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A couple of times during this year's federal campaign – once early on, and once on election night – I took cabs to Layton events in Toronto. Both rides, in retrospect, were enlightening.
The drivers in each case were recent immigrants. These were guys working long, thankless hours, and they came from places where politicians are viewed with strong suspicion. But as soon as they found out where I was going, there was all kinds of enthusiasm – both of them, if I recall correctly, referring to Layton as “my guy.”
I don't mean to overplay this; it was rather a small sample size. But it was perhaps relevant in light of the NDP's breakthroughs in places like Scarborough–Rouge River, a largely working-class riding in which the vast majority of voters belong to visible minorities.
Much has been made of the federal Conservatives' breakthroughs with immigrant communities, and rightly so. But the NDP's success on that front, after failing to capture the attention of generations of new Canadians, has gotten much less attention.
From my experience in those conversations – and what I've heard subsequently from people who worked the campaign on the ground – a good number of lower-income immigrants in particular felt like there was someone out there willing to stand up for them. If you're looking for evidence of his Everyman appeal, I don't know if it gets much stronger than that.
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A final memory takes me back to Toronto's Exhibition grounds in January of 2003, the day Layton was chosen NDP leader.
It was a first-ballot win, so lacked some of the tension of other leadership conventions. But I recall some sense of excitement, of possibility, as Layton (if memory serves) was hoisted onto his supporters shoulders.
I also remember stepping out into the hallway and calling a friend of mine – a guy who'd grown up in Toronto, now lived in the United States, but had always liked the NDP and Layton in particular. He was excited by the news, and in a different way – despite not having political affiliation or a rooting interest – I guess I was too.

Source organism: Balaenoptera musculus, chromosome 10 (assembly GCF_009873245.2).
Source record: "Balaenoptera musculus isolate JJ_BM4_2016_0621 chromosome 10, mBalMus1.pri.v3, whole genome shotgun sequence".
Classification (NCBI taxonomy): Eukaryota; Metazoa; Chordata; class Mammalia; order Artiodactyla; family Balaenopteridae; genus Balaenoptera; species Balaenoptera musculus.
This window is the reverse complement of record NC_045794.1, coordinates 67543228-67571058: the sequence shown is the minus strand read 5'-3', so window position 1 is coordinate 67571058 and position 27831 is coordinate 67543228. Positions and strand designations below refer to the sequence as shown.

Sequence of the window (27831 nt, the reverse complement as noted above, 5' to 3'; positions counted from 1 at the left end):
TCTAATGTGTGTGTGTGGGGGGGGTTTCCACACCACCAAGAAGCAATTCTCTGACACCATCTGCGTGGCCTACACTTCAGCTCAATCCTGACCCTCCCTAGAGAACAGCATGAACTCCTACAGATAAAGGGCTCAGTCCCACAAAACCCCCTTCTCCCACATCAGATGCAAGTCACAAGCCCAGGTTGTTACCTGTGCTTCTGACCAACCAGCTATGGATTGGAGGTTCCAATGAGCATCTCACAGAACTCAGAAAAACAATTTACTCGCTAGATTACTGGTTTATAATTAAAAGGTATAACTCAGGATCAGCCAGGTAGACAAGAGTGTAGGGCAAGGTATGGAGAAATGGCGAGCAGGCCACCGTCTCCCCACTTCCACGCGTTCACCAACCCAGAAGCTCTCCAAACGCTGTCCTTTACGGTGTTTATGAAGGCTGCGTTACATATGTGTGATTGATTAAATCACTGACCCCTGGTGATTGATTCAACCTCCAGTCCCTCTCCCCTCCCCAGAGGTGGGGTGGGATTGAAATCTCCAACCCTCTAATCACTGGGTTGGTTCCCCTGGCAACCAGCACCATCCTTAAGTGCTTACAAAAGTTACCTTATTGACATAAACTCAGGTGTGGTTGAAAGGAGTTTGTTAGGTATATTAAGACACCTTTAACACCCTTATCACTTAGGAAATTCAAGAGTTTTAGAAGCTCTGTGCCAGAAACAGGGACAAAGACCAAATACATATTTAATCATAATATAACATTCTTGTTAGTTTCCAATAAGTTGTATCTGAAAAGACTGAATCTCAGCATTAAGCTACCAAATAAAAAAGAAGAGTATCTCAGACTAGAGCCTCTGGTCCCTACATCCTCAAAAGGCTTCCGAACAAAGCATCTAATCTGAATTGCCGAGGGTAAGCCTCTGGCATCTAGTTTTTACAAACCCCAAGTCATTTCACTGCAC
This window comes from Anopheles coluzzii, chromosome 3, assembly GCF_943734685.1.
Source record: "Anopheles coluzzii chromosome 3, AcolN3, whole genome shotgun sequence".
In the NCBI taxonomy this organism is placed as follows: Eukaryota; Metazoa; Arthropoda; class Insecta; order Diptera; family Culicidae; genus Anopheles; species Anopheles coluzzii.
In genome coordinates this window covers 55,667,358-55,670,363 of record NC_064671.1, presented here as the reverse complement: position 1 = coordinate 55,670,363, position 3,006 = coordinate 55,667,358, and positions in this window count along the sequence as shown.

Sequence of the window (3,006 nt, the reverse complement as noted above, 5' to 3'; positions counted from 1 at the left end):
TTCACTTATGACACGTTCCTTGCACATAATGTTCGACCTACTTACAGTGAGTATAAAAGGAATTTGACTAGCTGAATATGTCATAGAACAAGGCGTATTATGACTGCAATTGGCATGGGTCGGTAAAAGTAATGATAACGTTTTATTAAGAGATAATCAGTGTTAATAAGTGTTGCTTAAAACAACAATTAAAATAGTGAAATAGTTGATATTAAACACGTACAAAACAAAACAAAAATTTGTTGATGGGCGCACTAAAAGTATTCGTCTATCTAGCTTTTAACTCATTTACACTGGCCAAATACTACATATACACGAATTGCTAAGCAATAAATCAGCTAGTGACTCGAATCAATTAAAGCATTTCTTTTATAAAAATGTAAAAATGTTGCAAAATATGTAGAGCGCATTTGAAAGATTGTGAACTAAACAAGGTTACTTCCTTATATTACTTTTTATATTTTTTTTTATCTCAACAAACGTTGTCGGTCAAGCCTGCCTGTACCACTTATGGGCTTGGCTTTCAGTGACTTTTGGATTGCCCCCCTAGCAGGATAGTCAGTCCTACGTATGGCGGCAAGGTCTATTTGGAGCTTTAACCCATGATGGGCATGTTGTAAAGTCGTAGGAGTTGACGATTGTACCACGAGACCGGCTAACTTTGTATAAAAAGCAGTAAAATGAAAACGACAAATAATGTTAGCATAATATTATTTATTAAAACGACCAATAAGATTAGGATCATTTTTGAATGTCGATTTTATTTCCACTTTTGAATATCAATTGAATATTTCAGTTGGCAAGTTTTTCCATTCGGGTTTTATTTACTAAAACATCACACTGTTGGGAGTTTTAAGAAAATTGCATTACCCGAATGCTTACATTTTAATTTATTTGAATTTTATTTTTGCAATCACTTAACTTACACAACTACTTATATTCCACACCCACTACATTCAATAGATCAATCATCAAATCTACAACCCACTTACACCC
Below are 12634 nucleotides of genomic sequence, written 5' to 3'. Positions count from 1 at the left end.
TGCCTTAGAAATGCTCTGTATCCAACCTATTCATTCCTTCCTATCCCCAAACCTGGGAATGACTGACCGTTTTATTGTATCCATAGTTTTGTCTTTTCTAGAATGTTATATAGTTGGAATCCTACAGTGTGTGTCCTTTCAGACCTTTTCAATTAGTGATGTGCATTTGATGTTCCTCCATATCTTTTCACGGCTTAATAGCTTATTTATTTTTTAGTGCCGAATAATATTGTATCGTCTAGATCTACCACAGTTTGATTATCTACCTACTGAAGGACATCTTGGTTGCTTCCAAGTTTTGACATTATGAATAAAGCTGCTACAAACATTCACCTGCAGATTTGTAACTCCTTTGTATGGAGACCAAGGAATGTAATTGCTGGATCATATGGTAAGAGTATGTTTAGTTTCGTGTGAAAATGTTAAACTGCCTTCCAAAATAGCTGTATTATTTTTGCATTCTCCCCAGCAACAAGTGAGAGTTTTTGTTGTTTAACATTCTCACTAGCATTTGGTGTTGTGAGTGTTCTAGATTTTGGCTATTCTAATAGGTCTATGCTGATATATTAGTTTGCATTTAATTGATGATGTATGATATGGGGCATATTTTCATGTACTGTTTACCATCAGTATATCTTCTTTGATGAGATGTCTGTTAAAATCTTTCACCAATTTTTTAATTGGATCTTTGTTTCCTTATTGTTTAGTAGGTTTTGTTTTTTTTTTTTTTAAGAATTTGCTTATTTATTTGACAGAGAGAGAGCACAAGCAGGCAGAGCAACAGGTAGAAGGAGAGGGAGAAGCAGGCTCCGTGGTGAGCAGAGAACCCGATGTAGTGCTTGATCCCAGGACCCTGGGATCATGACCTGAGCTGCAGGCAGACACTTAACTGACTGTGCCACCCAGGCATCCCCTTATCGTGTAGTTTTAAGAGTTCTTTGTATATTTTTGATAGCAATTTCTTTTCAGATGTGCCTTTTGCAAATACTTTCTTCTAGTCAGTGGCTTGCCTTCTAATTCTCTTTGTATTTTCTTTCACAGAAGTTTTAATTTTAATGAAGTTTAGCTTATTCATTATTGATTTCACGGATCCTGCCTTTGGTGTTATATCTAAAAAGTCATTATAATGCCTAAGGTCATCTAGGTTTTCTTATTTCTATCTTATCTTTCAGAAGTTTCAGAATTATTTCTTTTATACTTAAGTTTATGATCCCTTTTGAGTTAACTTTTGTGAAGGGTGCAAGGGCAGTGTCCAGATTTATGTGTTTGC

Bear in mind that, around that point, Canadian politics was in a pretty dull period. The two parties on the right hadn't yet merged, and the Progressive Conservatives were still going through a thoroughly uninspiring leadership campaign. The NDP hadn't been competitive since the 1980s. The Bloc Québécois wasn't going anywhere. Most of the drama, such as it was, came from Paul Martin's imminent takeover of the Liberals – a development that, before the sponsorship scandal and everything else that went haywire, was supposed to cement that party's hold on power.
Layton had the potential, at least, to breathe a little life into the whole thing. He was a big gambit for the NDP, up against more established candidates like Bill Blaikie, and he was charismatic and unpredictable and different. There was just enough energy in that room, at the moment his victory was announced, to suggest that something might really be happening.
For rather a long time, it looked like that potential might never be fully realized. Under Layton, the NDP made impressive gains – doubling its share of the popular vote – and played a big role in ending the Liberals' dominance. But it seemed to have hit its ceiling, around 18 per cent national support and perpetual fourth-place status in the House of Commons, by the time this year's campaign rolled around.
Needless to say, that ceiling turned out to be a whole lot higher. In fact, we still don't know how high Jack could have gone, and we never will. But that moment back in '03 feels all the more historic now, knowing what it was the start of.